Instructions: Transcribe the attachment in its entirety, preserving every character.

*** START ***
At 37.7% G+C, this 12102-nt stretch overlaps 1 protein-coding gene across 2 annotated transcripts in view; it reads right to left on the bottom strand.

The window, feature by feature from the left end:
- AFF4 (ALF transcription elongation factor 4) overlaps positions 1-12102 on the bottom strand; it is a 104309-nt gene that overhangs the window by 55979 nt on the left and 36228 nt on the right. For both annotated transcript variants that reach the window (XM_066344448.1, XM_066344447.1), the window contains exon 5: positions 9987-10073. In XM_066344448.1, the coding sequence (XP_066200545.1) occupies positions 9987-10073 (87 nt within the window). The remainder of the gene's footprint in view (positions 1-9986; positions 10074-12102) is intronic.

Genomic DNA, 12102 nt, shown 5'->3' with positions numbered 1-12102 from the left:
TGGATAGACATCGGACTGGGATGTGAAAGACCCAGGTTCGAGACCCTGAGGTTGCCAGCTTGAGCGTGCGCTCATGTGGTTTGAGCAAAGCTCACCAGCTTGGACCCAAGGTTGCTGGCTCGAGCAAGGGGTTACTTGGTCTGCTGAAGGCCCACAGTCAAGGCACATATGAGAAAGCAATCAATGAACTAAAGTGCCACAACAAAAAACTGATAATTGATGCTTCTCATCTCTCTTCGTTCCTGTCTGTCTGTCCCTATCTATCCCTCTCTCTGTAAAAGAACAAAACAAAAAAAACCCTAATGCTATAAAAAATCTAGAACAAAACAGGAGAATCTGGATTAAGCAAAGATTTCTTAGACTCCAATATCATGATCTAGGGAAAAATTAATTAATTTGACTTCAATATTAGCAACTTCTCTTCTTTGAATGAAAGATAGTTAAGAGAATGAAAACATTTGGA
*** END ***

At 37.7% G+C, this 12102-nt stretch overlaps 1 protein-coding gene across 2 annotated transcripts in view; it reads right to left on the bottom strand.

The window, feature by feature from the left end:
- AFF4 (ALF transcription elongation factor 4) overlaps positions 1-12102 on the bottom strand; it is a 104309-nt gene that overhangs the window by 55979 nt on the left and 36228 nt on the right. For both annotated transcript variants that reach the window (XM_066344448.1, XM_066344447.1), the window contains exon 5: positions 9987-10073. In XM_066344448.1, the coding sequence (XP_066200545.1) occupies positions 9987-10073 (87 nt within the window). The remainder of the gene's footprint in view (positions 1-9986; positions 10074-12102) is intronic.

Genomic DNA, 12102 nt, shown 5'->3' with positions numbered 1-12102 from the left:
TGGATAGACATCGGACTGGGATGTGAAAGACCCAGGTTCGAGACCCTGAGGTTGCCAGCTTGAGCGTGCGCTCATGTGGTTTGAGCAAAGCTCACCAGCTTGGACCCAAGGTTGCTGGCTCGAGCAAGGGGTTACTTGGTCTGCTGAAGGCCCACAGTCAAGGCACATATGAGAAAGCAATCAATGAACTAAAGTGCCACAACAAAAAACTGATAATTGATGCTTCTCATCTCTCTTCGTTCCTGTCTGTCTGTCCCTATCTATCCCTCTCTCTGTAAAAGAACAAAACAAAAAAAACCCTAATGCTATAAAAAATCTAGAACAAAACAGGAGAATCTGGATTAAGCAAAGATTTCTTAGACTCCAATATCATGATCTAGGGAAAAATTAATTAATTTGACTTCAATATTAGCAACTTCTCTTCTTTGAATGAAAGATAGTTAAGAGAATGAAAACATTTGGA